Earthquake Aftershocks in Iran. Gov't Now Welcoming Foreign Aid

By: Associated Press
By: Associated Press
Following a series of aftershocks from a weekend earthquake, Iran

A victim of Saturday's earthquake sits on the ruins of buildings at the village of Bajebaj near the city of Varzaqan in northwestern Iran, Sunday, Aug. 12, 2012. Twin earthquakes in Iran have killed at least 250 people and injured over 2,000, Iranian state television said on Sunday, after thousands spent the night outdoors after their villages were leveled and homes damaged in the country's northwest. Iran is located on seismic fault lines and is prone to earthquakes. It experiences at least one earthquake every day on average, although the vast majority are so small they go unnoticed. (AP Photo/ISNA, Ruhollah Vahdati)

TEHRAN, Iran (AP) -- In a change of heart, Iran said Tuesday it now welcomes foreign aid for victims of the deadly twin earthquakes that hit the country's northwest over the weekend.
The remarks indicated authorities were struggling to cope with the quakes' aftermath. Critics charged they failed to react quickly enough to help the region along the borders with Azerbaijan and Armenia, where the 6.4 and 6.3 magnitude quakes Saturday killed 306 people and injured more than 3,000.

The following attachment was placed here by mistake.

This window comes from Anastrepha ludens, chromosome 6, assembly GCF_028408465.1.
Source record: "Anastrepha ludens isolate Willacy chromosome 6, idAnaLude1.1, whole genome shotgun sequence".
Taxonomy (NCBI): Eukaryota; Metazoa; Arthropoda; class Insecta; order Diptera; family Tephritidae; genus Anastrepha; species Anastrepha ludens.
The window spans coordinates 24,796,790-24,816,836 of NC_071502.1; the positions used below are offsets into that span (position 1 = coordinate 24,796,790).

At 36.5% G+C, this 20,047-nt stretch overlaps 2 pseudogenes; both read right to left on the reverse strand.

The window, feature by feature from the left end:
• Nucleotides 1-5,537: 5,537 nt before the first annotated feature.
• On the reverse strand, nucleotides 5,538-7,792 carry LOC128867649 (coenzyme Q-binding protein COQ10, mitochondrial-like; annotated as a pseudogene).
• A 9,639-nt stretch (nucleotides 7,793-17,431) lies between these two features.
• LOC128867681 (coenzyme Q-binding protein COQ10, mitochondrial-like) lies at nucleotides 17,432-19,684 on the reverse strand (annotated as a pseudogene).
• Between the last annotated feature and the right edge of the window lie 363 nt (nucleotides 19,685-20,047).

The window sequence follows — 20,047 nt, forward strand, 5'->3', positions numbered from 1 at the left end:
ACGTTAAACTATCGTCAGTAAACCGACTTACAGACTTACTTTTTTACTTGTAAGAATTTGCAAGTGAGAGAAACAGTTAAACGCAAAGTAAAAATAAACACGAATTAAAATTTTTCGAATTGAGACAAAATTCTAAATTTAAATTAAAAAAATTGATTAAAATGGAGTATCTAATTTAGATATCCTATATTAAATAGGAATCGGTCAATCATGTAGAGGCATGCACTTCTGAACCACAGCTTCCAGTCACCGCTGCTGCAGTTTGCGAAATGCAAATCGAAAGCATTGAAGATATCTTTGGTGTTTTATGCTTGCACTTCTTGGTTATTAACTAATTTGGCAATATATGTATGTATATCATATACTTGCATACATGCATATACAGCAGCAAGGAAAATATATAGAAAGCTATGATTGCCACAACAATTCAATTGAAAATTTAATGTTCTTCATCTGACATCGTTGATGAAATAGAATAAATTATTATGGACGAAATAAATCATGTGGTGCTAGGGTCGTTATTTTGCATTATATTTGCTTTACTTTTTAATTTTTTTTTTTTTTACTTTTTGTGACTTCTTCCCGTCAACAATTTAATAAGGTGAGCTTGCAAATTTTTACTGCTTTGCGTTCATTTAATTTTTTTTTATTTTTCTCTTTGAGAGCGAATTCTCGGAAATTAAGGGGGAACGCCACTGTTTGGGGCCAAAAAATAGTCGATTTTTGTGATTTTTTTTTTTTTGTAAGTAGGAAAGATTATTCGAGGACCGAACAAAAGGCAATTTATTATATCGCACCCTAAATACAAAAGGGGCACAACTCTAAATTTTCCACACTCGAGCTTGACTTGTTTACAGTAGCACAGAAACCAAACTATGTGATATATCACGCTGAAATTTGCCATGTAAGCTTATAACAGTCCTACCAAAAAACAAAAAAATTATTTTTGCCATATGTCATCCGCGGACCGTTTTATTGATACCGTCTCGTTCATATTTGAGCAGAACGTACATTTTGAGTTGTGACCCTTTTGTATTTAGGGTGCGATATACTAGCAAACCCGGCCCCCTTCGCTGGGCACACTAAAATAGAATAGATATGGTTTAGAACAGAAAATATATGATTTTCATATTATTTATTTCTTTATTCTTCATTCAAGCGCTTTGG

"We would welcome help by any country," said Iran's parliament speaker, Ali Larijani, during his visit to the earthquake-stricken area on Tuesday.
Iran's government said it has provided shelter for about 50,000 people who lost their homes during the quakes, which have been followed by scores of aftershocks.
A magnitude 5.3 aftershock on Tuesday afternoon jolted the town of Varzaqan again, the semioffical Fars news agency reported. Varzaqan was one of the weekend epicenters.
The Tuesday aftershock quake also rocked Tabriz, the provincial capital, where frightened people poured into streets. No further casualties were reported. Many Tabriz residents have stayed outdoors, some in public parks, since the first tremors.
The weekend quakes hit the towns of Ahar, Haris and Varzaqan in the Iranian province of East Azerbaijan. At least 12 villages were destroyed, and 425 others sustained damage ranging from 50 to 80 percent of their buildings, state TV and news agencies reported. The stricken region has a population of about 300,000.
Many roads and other infrastructure were heavily damaged. State TV showed relief workers distributing tents and helping survivors, mainly in rural areas. Authorities said the quake caused some $600 million in damage.
Iran is located on seismic fault lines and is prone to earthquakes. In 2003, some 26,000 people were killed by a 6.6 magnitude quake that flattened the historic southeastern city of Bam.


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